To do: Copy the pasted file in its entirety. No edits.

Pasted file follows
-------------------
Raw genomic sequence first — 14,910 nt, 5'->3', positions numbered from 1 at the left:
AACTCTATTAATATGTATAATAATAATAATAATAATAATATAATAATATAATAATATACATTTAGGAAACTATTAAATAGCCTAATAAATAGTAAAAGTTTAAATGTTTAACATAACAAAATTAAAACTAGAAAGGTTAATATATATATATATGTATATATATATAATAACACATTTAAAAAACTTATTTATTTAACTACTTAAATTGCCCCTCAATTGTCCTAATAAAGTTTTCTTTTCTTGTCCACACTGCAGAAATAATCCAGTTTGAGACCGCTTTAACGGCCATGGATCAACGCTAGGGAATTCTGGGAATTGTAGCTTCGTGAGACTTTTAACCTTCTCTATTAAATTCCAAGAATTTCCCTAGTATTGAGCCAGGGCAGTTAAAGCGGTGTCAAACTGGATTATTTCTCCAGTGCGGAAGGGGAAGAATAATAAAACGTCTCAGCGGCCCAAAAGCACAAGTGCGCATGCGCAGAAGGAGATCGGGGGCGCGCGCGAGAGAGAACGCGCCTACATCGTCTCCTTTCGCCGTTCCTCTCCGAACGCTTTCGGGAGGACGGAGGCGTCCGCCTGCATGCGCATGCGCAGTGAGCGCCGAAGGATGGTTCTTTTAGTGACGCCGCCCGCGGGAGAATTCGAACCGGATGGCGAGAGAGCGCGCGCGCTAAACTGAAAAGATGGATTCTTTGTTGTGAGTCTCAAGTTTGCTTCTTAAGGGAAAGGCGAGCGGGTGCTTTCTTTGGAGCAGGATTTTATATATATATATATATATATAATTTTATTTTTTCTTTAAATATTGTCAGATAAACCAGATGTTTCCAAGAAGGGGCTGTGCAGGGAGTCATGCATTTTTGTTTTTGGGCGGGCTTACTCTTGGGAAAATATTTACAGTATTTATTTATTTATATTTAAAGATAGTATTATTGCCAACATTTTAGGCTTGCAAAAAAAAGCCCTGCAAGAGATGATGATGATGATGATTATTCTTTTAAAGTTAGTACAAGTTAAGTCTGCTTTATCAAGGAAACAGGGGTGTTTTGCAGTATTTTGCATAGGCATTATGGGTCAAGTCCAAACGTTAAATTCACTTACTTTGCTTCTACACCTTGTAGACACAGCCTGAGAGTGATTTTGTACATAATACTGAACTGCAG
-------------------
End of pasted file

Raw genomic sequence first — 14,910 nt, 5'->3', positions numbered from 1 at the left:
AACTCTATTAATATGTATAATAATAATAATAATAATAATATAATAATATAATAATATACATTTAGGAAACTATTAAATAGCCTAATAAATAGTAAAAGTTTAAATGTTTAACATAACAAAATTAAAACTAGAAAGGTTAATATATATATATATGTATATATATATAATAACACATTTAAAAAACTTATTTATTTAACTACTTAAATTGCCCCTCAATTGTCCTAATAAAGTTTTCTTTTCTTGTCCACACTGCAGAAATAATCCAGTTTGAGACCGCTTTAACGGCCATGGATCAACGCTAGGGAATTCTGGGAATTGTAGCTTCGTGAGACTTTTAACCTTCTCTATTAAATTCCAAGAATTTCCCTAGTATTGAGCCAGGGCAGTTAAAGCGGTGTCAAACTGGATTATTTCTCCAGTGCGGAAGGGGAAGAATAATAAAACGTCTCAGCGGCCCAAAAGCACAAGTGCGCATGCGCAGAAGGAGATCGGGGGCGCGCGCGAGAGAGAACGCGCCTACATCGTCTCCTTTCGCCGTTCCTCTCCGAACGCTTTCGGGAGGACGGAGGCGTCCGCCTGCATGCGCATGCGCAGTGAGCGCCGAAGGATGGTTCTTTTAGTGACGCCGCCCGCGGGAGAATTCGAACCGGATGGCGAGAGAGCGCGCGCGCTAAACTGAAAAGATGGATTCTTTGTTGTGAGTCTCAAGTTTGCTTCTTAAGGGAAAGGCGAGCGGGTGCTTTCTTTGGAGCAGGATTTTATATATATATATATATATATAATTTTATTTTTTCTTTAAATATTGTCAGATAAACCAGATGTTTCCAAGAAGGGGCTGTGCAGGGAGTCATGCATTTTTGTTTTTGGGCGGGCTTACTCTTGGGAAAATATTTACAGTATTTATTTATTTATATTTAAAGATAGTATTATTGCCAACATTTTAGGCTTGCAAAAAAAAGCCCTGCAAGAGATGATGATGATGATGATTATTCTTTTAAAGTTAGTACAAGTTAAGTCTGCTTTATCAAGGAAACAGGGGTGTTTTGCAGTATTTTGCATAGGCATTATGGGTCAAGTCCAAACGTTAAATTCACTTACTTTGCTTCTACACCTTGTAGACACAGCCTGAGAGTGATTTTGTACATAATACTGAACTGCAG